Thursday, 28 February 2013

Judgement And Doomsday II

Having compared titles, let us also compare opening sentences.

"The fall of God put Theron Ware in a peculiarly unenviable position, though he was hardly alone." (James Blish, Black Easter and The Day After Judgement, London, 1981, p. 119)

" 'Earth is dead. They murdered our Earth!' " (Poul Anderson, After Doomsday, Frogmore, St Albans, Herts, 1975, p. 7)

The Day After Judgement is a sequel so it can begin with a casual reference to the death of God which had been announced by a demon at the end of Black Easter. The real existence of supernatural beings, God, angels and demons, makes these works fantasies.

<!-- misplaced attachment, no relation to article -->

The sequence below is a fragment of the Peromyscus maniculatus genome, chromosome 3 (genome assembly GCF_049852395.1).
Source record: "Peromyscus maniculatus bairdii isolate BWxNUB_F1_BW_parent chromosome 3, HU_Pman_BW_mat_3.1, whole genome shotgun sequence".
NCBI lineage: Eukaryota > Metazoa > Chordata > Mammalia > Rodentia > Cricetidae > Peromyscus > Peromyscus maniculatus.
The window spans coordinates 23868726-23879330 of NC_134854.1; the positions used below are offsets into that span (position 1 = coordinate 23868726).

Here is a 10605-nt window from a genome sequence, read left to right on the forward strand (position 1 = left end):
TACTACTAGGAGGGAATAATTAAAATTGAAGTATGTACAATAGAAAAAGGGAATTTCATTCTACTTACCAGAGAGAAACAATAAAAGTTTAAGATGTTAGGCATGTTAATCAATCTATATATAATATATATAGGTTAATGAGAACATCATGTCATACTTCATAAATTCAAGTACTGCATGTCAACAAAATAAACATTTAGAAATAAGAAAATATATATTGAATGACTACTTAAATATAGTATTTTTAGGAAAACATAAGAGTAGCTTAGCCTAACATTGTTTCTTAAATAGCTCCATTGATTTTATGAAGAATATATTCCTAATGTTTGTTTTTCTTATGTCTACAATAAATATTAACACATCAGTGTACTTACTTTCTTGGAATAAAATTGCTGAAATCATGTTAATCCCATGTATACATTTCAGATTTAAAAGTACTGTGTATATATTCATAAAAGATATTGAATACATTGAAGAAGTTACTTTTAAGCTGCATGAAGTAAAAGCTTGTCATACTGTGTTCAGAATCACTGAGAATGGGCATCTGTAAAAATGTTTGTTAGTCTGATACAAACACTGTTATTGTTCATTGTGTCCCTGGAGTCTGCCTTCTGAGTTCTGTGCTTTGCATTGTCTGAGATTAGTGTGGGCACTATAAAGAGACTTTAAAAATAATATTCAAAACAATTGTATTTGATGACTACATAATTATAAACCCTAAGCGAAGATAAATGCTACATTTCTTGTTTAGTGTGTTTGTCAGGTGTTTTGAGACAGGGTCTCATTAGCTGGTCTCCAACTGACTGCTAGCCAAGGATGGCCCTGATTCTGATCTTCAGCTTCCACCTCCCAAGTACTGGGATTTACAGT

After Doomsday is a single novel with a dramatic opening sentence. If "...our Earth..." is dead, then how can one of its inhabitants know this? He is in a spaceship that has just returned from outside the Solar System so this is a work of science fiction (sf).

A friend who borrowed my copy of After Doomsday thought it was bad but I cannot help agreeing with James Blish and the Lancaster sf bookseller Pete Pinto both of whom said effectively that something about it makes it a complete novel. Pete used the phrase "complete novel" and Jim Blish said much the same. I will elaborate in later posts. Like two other Anderson novels, Tau Zero and World Without Stars, After Doomsday starts with a very basic sf premise and derives what reads like a comprehensive set of consequences from that premise. Like many of Anderson's works, it could have initiated a series. I will shortly reread After Doomsday and comment further.

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